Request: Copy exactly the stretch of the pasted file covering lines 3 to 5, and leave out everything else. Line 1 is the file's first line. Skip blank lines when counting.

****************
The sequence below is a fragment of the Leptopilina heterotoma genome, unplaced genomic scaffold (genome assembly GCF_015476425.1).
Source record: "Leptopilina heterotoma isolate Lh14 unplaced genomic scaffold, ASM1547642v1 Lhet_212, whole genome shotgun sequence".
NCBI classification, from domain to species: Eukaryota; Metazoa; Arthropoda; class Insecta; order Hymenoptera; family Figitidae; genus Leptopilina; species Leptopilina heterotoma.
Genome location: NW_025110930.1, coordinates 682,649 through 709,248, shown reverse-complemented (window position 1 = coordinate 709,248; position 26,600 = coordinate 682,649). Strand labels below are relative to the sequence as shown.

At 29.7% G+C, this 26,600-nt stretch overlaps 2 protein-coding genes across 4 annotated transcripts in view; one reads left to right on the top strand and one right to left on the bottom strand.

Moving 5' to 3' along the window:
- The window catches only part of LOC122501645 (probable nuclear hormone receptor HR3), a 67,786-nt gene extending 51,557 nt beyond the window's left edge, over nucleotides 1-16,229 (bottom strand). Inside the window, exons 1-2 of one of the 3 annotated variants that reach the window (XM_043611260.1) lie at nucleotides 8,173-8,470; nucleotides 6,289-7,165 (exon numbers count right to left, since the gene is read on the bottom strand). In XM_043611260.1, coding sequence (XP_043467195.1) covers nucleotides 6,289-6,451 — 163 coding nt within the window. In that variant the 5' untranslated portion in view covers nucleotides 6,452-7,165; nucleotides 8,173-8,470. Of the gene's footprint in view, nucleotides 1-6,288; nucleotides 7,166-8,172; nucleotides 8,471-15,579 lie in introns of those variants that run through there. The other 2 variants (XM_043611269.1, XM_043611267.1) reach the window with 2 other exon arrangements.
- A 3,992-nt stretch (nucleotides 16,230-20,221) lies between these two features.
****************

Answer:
NCBI classification, from domain to species: Eukaryota; Metazoa; Arthropoda; class Insecta; order Hymenoptera; family Figitidae; genus Leptopilina; species Leptopilina heterotoma.
Genome location: NW_025110930.1, coordinates 682,649 through 709,248, shown reverse-complemented (window position 1 = coordinate 709,248; position 26,600 = coordinate 682,649). Strand labels below are relative to the sequence as shown.

At 29.7% G+C, this 26,600-nt stretch overlaps 2 protein-coding genes across 4 annotated transcripts in view; one reads left to right on the top strand and one right to left on the bottom strand.